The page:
How much are fantasies shaped by an invisible box around us? Are we free to dream boundlessly or are we hemmed in by the things which inspire us?
Here’s an experiment. Think of a druid. You know the kind: loves a bit of nature, possibly changes into a bear. What’s the biggest, flashiest ability you can think of for them? Think, like, level 120 druid in World of Warcraft and then multiply it by 10. What can you do? Take a moment. Really let your mind run free.
Does what you’re thinking of sound anything like this? “You become the seed for a new world. When you cast it, your body dissipates in radiant light, becoming a cascading wave of energy that transforms the planet you are on. Casting this spell consumes your life forever; you can never be brought back.” I bet it doesn’t.
How about this for a kind of paladin? “You project yourself past all realities and glimpse a place outside time and space – into The Beyond. Here, you may seek and find a single truth by posing a question to eternity itself.”
Or this for a healer? “You touch a creature without self-awareness and bestow them with the bitter gift of selfhood … The target of the spell falls unconscious for the next minute as their body rapidly experiences 1 million years of evolution toward self-awareness. The evolutionary process alters the animal’s physical features and capabilities in ways you may not expect.”
Would you ever have come up with anything like that?
These are legendary abilities from a game called Quest, a pen-and-paper RPG released last year that does things a little differently. Look again at those abilities: do you notice anything? There’s a common theme. It’s that none of them have anything to do with combat. There’s no mention anywhere of damage. How often do you see that? What you see instead are the beginnings of stories. An animal rapidly humanised; a world regrown but the end of your life; a powerful truth revealed. In every case I want to know either what happens next or what came before, and that’s what Quest does: provokes stories.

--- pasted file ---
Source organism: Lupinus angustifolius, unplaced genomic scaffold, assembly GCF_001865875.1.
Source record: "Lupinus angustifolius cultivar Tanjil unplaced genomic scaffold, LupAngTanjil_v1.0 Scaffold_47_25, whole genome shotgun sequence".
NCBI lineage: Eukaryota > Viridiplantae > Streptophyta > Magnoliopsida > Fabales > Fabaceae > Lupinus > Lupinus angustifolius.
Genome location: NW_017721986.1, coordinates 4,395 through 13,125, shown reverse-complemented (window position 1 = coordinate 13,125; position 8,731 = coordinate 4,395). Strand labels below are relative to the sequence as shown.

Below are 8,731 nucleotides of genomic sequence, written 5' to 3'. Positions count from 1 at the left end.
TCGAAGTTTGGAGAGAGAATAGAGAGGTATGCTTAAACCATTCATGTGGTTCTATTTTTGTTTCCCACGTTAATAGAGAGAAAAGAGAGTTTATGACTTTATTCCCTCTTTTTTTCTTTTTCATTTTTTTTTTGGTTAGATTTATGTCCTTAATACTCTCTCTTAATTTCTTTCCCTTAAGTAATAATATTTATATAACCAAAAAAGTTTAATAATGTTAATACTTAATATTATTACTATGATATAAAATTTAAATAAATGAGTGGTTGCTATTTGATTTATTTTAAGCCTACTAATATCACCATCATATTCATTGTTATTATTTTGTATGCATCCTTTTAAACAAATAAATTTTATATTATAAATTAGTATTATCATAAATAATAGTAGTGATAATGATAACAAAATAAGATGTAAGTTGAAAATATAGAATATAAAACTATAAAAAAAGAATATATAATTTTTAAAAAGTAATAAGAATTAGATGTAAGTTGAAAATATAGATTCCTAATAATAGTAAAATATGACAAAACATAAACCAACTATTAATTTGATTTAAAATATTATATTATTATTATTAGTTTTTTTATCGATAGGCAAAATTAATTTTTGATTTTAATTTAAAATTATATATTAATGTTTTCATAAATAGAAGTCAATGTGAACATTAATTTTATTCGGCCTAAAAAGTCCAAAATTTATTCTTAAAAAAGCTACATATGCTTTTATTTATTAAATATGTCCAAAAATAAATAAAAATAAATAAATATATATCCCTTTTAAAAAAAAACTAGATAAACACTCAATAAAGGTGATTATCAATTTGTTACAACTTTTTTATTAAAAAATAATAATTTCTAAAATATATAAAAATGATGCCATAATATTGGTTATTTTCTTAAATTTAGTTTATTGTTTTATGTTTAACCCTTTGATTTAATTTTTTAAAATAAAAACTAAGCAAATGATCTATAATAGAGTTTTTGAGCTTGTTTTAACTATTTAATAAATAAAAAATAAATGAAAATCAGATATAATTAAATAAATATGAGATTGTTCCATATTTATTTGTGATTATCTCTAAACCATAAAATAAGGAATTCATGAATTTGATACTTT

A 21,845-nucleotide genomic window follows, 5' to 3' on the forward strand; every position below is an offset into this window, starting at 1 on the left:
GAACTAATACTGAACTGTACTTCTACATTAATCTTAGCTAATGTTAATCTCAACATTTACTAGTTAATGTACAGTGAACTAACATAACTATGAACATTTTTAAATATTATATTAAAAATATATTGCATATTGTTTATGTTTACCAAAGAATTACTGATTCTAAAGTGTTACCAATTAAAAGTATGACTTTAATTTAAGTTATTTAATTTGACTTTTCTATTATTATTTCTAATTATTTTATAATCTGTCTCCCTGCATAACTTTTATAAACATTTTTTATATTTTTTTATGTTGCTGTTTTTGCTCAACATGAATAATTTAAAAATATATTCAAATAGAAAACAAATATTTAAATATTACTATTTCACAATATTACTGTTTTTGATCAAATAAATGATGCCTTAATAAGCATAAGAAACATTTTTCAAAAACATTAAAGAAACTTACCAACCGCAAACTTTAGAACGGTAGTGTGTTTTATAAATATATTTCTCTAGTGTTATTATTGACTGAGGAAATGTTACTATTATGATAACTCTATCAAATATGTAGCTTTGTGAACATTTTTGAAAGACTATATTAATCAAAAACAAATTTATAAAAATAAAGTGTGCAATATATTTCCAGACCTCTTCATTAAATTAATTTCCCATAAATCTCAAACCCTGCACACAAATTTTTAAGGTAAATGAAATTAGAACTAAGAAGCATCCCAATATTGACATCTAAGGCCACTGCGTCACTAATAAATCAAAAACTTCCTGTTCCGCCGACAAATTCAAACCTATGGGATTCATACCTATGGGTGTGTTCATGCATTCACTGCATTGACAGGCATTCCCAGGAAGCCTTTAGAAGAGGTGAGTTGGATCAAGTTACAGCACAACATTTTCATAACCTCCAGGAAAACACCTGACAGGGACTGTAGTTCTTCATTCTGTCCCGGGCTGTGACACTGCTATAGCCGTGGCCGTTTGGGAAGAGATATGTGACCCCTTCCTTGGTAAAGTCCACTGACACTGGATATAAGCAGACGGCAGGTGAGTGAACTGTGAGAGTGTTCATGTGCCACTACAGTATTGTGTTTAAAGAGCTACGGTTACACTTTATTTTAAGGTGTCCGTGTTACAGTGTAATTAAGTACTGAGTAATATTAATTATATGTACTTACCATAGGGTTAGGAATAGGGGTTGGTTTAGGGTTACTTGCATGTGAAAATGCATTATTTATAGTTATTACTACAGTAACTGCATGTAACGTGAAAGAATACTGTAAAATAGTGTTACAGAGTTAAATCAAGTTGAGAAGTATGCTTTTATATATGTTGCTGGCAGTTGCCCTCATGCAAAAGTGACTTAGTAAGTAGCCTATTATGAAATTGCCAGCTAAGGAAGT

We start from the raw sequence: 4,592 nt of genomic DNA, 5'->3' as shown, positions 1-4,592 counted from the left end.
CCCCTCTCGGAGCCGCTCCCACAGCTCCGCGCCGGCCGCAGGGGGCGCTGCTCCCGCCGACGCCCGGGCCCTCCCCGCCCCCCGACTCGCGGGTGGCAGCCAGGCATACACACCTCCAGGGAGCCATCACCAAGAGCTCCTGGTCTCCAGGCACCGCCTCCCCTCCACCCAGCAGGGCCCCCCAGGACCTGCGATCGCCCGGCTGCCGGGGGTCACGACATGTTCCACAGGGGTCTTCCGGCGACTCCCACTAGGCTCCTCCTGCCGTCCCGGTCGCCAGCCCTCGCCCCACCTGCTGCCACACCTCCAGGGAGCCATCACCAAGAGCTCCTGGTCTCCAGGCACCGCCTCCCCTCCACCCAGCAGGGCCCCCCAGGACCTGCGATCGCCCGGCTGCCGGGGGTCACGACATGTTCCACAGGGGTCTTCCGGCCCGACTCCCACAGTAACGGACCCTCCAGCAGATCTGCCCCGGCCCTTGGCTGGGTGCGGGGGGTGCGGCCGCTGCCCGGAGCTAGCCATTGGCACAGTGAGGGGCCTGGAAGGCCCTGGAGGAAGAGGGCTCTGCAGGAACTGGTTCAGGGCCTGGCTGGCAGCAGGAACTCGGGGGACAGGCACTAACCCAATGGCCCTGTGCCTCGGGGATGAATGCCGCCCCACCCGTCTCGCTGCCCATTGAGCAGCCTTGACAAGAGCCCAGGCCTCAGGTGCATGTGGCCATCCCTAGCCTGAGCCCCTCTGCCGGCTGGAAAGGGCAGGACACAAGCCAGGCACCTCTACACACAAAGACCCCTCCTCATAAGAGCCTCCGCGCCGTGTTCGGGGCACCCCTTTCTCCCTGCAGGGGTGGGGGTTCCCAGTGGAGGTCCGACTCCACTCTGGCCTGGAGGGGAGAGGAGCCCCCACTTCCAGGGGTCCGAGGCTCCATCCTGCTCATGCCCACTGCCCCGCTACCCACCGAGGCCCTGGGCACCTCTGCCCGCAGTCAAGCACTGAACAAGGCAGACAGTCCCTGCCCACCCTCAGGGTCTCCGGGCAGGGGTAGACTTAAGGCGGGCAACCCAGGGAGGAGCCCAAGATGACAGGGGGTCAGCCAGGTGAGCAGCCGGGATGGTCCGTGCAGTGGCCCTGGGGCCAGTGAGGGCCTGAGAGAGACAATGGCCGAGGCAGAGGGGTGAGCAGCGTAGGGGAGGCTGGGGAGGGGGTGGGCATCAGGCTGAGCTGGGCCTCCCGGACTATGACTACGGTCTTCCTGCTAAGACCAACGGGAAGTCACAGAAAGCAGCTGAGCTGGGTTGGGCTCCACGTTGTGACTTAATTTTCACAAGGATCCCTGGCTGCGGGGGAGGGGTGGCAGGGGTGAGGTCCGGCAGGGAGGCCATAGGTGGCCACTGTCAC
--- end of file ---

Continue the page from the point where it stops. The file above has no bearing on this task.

It’s not just in the legendary abilities. Story-hooks, or sparks, are everywhere in Quest. They’re woven into the fabric of the game. Take the Magician’s spell for a bouncy ball. It ricochets around for a minute gaining pace with every bounce, not hitting living things but crashing into everything else. “The ball’s reign of terror shatters pottery, glass, light furniture and most other fragile things in your scene.” What good is a spell like but to make a story more entertaining? What good is being able to conjure an aurora in the sky or put a spirit in someone’s mind if not to tell a tale?
Better yet are abilities which require your role-play involvement, because as we tend to say, the more you put in, the more you get out. If you’re an Invoker, a kind of Paladin, you can take yourself off during quiet moments to slip away to an astral plane to speak to higher wisdoms about how you’re doing. And you actually have to have a conversation with them – you, the player. Or if you’re a Ranger you can dish out proverbs, folk songs and myths to affect people in varying ways, but you actually have to perform them at the table in order to do so.